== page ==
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Federal judge blocks expansion of Massey mine

The latest courtroom battle to curb mountaintop removal coal mining is starting to heat up.

On Friday, a federal judge in Huntington blocked expansion of a Massey Energy mine near the intersection of Kanawha, Fayette and Raleigh counties.

U.S. District Judge Robert C. Chambers scheduled a follow-up hearing next week in Huntington.

Chambers also set a hearing for early April to consider a request for a broader court order to block permits from the U.S. Army Corps of Engineers.

Over the last seven years, two federal judges in West Virginia have issued rulings to more tightly regulate mountaintop removal.

Those rulings, by the late Judge Charles H. Haden II and Judge Joseph R. Goodwin, were both overturned by the 4th U.S. Circuit Court of Appeals.

One of those cases is now back before Goodwin. Environmental group lawyers have asked the judge to rule on several issues that were not considered in his previous decision or in the 4th Circuit appeal.

And last month, two West Virginia judges who served on the 4th Circuit issued a harsh dissent that supports Goodwin’s original ruling.

“The Appalachian mountains, the oldest mountain chain in the world, are one of the nation’s richest, most diverse and most delicate ecosystems, an ecosystem that mountaintop coal mining authorized by the corps’ general permit may irrevocably damage,” Judges Robert B. King and M. Blane Michael said in their dissent.

Chambers, a former House Speaker who was a strong environmental advocate in the Legislature, had also issued rulings to require more strict regulation of mining’s impact on water quality.

In the current case, Chambers is being asked to force the Corps of Engineers to conduct broad environmental impact studies on every application for a new mountaintop removal permit.

Lawyers for the Ohio Valley Environmental Coalition and other groups specifically targeted permits for three Massey Energy operations based in Boone, Kanawha and Logan counties.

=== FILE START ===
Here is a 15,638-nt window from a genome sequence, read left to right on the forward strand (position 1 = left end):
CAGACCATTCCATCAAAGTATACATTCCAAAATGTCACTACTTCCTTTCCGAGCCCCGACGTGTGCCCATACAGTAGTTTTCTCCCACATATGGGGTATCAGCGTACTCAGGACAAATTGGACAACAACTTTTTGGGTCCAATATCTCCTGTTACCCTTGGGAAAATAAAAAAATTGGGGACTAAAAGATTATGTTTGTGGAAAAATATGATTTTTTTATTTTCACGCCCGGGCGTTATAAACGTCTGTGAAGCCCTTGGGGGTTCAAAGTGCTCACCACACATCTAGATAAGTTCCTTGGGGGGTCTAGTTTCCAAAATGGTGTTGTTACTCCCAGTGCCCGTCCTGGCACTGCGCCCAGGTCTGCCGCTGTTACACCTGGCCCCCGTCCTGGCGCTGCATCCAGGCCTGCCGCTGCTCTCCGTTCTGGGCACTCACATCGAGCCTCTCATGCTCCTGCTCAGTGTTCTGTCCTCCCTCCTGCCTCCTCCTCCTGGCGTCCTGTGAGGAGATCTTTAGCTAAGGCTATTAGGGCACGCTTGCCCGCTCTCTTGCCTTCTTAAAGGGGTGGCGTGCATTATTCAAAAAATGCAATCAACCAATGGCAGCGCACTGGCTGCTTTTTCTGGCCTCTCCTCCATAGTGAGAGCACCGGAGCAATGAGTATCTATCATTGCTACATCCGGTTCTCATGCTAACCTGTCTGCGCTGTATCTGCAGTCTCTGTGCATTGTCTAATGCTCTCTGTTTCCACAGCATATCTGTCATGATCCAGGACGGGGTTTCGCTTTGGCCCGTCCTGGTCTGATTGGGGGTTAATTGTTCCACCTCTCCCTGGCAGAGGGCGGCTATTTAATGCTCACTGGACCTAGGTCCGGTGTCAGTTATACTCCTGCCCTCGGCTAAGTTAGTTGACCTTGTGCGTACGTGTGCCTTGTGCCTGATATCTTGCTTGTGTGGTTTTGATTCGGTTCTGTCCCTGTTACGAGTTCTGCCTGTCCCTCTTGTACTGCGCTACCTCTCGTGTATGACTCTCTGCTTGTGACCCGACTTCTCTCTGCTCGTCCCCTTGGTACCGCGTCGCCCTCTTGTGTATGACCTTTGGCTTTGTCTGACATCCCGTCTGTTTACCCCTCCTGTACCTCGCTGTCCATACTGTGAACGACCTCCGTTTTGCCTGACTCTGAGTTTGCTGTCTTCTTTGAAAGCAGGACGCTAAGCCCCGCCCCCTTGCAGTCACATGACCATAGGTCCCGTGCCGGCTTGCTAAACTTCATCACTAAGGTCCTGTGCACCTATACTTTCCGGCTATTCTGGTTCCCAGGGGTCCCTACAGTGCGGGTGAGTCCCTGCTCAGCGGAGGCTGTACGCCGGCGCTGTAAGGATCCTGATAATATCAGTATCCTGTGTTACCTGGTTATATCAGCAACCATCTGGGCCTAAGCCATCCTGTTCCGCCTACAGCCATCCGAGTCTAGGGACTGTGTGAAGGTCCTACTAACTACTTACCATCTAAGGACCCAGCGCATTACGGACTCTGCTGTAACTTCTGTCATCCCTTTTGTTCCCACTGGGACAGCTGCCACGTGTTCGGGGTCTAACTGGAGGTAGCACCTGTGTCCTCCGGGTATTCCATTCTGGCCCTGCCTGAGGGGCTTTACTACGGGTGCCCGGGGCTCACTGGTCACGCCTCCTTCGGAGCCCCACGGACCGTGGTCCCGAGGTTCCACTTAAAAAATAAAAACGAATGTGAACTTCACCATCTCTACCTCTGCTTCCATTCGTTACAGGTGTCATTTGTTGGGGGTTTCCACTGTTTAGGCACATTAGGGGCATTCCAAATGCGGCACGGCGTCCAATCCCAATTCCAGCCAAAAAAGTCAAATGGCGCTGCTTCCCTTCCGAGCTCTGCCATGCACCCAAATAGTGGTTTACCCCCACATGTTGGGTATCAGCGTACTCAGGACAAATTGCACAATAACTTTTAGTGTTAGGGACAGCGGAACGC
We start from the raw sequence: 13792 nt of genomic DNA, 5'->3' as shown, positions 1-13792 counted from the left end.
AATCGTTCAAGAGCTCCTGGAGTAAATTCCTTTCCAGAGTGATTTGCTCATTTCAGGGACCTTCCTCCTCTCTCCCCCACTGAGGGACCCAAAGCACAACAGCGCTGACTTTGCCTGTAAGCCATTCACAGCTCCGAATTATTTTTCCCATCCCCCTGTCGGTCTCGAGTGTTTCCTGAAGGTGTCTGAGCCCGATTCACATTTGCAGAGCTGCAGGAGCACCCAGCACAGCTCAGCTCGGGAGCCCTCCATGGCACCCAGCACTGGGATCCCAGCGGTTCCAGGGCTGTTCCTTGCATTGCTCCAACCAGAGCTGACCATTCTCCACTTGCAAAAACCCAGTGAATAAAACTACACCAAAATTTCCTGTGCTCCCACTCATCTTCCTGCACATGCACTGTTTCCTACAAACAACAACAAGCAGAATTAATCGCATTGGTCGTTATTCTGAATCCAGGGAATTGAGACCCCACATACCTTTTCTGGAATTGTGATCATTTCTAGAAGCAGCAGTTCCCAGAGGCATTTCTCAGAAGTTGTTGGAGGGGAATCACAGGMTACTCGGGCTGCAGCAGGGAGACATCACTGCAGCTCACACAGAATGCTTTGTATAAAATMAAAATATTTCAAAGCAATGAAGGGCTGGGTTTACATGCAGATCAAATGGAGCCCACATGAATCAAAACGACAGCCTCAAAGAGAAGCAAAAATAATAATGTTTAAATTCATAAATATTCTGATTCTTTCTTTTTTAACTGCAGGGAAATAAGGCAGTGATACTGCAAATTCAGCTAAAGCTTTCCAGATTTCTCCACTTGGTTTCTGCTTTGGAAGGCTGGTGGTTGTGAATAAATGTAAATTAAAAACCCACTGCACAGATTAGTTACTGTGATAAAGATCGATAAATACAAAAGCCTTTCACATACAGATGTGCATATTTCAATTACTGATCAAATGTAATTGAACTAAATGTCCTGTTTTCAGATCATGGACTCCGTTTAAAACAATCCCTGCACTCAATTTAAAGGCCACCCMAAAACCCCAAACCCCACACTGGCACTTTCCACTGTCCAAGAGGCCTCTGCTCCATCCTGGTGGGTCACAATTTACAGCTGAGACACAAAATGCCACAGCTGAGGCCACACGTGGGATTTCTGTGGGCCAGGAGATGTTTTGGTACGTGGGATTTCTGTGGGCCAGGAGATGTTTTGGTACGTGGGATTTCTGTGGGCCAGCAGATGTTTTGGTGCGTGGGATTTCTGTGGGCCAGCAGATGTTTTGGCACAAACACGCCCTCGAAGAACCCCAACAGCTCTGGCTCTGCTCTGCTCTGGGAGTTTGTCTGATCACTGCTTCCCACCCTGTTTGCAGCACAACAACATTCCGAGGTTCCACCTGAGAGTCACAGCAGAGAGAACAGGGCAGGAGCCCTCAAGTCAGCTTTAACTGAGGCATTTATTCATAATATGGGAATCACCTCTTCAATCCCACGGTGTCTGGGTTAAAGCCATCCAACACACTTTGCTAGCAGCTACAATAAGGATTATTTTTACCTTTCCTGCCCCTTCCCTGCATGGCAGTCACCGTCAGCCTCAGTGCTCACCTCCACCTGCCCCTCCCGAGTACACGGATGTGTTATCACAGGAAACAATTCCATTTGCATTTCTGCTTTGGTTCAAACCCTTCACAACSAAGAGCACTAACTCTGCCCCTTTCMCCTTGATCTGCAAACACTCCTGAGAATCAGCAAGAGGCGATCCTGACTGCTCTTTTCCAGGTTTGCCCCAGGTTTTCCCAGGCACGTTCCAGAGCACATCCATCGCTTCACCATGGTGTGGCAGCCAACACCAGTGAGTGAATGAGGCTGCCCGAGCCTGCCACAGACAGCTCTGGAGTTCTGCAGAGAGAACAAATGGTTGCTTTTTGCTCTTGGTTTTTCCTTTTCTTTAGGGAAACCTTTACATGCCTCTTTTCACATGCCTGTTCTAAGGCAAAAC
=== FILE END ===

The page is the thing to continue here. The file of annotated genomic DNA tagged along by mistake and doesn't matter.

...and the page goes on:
The case is a follow-up to Goodwin’s ruling to block the corps from reviewing valley fill proposals through a streamlined “general permit” process.

In the new case, the environmentalists argue that the corps was wrong to approve mining operations through more detailed “individual permit” reviews because those reviews did not include a study called an Environmental Impact Statement.

“The mining and valley fills at these three mines collectively will destroy over 2,000 acres of land and smother over seven miles of streams,” the lawyers said in the court papers. “Yet, the corps has neglected to examine in a meaningful way the inevitable damage that will be caused by these mines, or to develop any realistic plan for mitigating that damage.”

On Thursday, environmental group lawyers Joe Lovett and Jennifer Chavez asked Chambers for a temporary restraining order to block “destructive timbering, clearing, grubbing (removing trees by their roots), sediment pond construction and/or permanent valley filling activities” at the three operations.

Massey agreed to not undertake those activities at its Black Castle Mine in Boone County and its Camp Branch operation in Logan County, but refused to halt work at its Republic No. 2 Mine near the Kanawha-Fayette-Raleigh line.

After a telephone hearing Friday morning, Chambers issued a temporary restraining order blocking such work at a new valley fill at the Republic mine.

Chambers said his order would extend through Wednesday, and scheduled a follow-up hearing for Tuesday afternoon in U.S. District Court in Huntington.

A broader hearing on a longer court injunction was scheduled to begin April 4, Chambers said in an order entered Friday afternoon.

To contact staff writer Ken Ward Jr., use e-mail or call 348-1702.


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